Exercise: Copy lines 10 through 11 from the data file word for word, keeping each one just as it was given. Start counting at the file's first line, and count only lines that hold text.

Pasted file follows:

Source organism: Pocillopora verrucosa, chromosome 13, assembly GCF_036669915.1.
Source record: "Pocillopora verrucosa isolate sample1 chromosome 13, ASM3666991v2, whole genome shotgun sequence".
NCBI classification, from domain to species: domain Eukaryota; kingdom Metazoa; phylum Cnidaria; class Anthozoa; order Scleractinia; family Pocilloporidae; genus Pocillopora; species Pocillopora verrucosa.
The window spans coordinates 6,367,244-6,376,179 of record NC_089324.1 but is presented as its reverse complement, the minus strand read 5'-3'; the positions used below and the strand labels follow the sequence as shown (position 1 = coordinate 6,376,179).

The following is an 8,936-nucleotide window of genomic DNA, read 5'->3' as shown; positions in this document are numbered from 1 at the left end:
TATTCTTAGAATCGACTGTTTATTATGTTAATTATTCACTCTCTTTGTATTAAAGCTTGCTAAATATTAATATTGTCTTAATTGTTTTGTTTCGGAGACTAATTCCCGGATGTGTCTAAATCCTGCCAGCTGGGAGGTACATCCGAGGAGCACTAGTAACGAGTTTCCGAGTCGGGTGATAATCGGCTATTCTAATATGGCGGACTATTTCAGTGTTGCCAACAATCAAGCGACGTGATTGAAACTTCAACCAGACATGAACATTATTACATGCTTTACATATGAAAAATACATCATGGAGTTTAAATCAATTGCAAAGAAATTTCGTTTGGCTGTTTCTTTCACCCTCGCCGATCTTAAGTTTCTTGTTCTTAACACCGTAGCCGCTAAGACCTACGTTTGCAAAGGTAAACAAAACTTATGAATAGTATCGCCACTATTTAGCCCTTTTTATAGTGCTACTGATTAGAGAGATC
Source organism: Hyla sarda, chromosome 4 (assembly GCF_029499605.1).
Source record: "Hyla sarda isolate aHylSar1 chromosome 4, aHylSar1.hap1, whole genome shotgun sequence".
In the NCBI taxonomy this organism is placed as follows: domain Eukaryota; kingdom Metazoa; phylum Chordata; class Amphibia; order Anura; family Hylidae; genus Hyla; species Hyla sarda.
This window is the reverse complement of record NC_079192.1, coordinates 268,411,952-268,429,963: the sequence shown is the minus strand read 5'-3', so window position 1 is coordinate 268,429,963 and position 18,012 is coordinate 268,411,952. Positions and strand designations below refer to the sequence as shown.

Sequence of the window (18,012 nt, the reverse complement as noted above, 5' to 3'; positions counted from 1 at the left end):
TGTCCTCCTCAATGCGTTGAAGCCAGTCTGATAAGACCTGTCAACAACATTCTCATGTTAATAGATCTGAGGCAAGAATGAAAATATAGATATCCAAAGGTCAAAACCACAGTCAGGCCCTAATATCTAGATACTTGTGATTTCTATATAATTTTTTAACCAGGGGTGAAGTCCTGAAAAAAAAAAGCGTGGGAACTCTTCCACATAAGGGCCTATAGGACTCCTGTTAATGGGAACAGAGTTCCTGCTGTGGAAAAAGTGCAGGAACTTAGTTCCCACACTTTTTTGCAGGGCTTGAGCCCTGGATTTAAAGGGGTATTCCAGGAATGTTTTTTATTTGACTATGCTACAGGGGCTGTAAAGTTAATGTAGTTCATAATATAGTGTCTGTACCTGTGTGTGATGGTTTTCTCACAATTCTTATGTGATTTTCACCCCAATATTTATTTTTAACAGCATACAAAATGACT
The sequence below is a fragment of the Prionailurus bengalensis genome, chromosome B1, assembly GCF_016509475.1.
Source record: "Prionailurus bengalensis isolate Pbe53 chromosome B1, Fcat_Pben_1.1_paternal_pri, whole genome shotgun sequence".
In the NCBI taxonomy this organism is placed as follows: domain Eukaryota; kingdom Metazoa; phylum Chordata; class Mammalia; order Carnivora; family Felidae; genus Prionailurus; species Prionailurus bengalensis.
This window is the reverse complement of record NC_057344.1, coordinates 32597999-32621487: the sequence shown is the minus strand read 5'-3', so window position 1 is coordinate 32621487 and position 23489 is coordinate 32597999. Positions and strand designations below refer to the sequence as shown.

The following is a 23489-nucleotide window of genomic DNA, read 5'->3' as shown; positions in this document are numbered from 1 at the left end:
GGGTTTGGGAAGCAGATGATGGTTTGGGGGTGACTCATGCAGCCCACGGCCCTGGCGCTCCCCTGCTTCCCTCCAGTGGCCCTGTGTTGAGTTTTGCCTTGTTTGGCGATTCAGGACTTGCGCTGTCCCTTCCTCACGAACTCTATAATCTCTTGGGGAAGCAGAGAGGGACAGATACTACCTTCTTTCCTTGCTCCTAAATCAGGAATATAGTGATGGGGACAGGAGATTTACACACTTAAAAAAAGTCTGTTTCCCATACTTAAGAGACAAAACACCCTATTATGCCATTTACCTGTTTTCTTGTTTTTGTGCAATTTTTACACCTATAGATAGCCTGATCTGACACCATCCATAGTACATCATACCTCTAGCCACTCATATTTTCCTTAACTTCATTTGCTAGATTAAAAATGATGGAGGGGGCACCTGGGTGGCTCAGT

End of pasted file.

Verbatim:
This window is the reverse complement of record NC_079192.1, coordinates 268,411,952-268,429,963: the sequence shown is the minus strand read 5'-3', so window position 1 is coordinate 268,429,963 and position 18,012 is coordinate 268,411,952. Positions and strand designations below refer to the sequence as shown.

Sequence of the window (18,012 nt, the reverse complement as noted above, 5' to 3'; positions counted from 1 at the left end):